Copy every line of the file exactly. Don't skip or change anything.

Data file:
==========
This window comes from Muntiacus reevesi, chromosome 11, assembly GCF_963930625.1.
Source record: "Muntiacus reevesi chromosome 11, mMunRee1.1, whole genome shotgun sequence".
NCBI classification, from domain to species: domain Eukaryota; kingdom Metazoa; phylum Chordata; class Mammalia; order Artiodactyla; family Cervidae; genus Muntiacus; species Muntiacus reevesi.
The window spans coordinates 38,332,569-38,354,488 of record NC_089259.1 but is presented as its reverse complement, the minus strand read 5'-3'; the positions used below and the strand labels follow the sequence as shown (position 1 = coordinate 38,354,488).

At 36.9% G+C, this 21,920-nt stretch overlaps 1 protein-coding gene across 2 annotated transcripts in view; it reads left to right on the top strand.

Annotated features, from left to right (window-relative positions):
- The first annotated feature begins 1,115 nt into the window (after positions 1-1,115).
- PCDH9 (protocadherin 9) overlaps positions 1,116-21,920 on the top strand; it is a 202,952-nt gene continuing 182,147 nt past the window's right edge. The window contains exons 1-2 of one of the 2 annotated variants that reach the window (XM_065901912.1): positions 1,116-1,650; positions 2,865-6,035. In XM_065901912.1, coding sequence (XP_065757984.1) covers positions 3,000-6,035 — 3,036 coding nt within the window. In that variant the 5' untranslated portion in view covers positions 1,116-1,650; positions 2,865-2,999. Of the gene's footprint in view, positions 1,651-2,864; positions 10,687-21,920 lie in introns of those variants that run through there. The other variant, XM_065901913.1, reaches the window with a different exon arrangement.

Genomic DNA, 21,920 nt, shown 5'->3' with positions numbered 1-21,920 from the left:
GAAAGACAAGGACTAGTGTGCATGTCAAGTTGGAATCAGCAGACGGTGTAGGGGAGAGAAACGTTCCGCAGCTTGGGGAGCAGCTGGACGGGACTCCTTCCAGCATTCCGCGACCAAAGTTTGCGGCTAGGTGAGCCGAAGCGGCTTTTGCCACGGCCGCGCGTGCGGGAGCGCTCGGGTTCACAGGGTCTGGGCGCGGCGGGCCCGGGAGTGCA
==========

This window comes from Muntiacus reevesi, chromosome 11, assembly GCF_963930625.1.
Source record: "Muntiacus reevesi chromosome 11, mMunRee1.1, whole genome shotgun sequence".
NCBI classification, from domain to species: domain Eukaryota; kingdom Metazoa; phylum Chordata; class Mammalia; order Artiodactyla; family Cervidae; genus Muntiacus; species Muntiacus reevesi.
The window spans coordinates 38,332,569-38,354,488 of record NC_089259.1 but is presented as its reverse complement, the minus strand read 5'-3'; the positions used below and the strand labels follow the sequence as shown (position 1 = coordinate 38,354,488).

At 36.9% G+C, this 21,920-nt stretch overlaps 1 protein-coding gene across 2 annotated transcripts in view; it reads left to right on the top strand.

Annotated features, from left to right (window-relative positions):
- The first annotated feature begins 1,115 nt into the window (after positions 1-1,115).
- PCDH9 (protocadherin 9) overlaps positions 1,116-21,920 on the top strand; it is a 202,952-nt gene continuing 182,147 nt past the window's right edge. The window contains exons 1-2 of one of the 2 annotated variants that reach the window (XM_065901912.1): positions 1,116-1,650; positions 2,865-6,035. In XM_065901912.1, coding sequence (XP_065757984.1) covers positions 3,000-6,035 — 3,036 coding nt within the window. In that variant the 5' untranslated portion in view covers positions 1,116-1,650; positions 2,865-2,999. Of the gene's footprint in view, positions 1,651-2,864; positions 10,687-21,920 lie in introns of those variants that run through there. The other variant, XM_065901913.1, reaches the window with a different exon arrangement.

Genomic DNA, 21,920 nt, shown 5'->3' with positions numbered 1-21,920 from the left:
GAAAGACAAGGACTAGTGTGCATGTCAAGTTGGAATCAGCAGACGGTGTAGGGGAGAGAAACGTTCCGCAGCTTGGGGAGCAGCTGGACGGGACTCCTTCCAGCATTCCGCGACCAAAGTTTGCGGCTAGGTGAGCCGAAGCGGCTTTTGCCACGGCCGCGCGTGCGGGAGCGCTCGGGTTCACAGGGTCTGGGCGCGGCGGGCCCGGGAGTGCA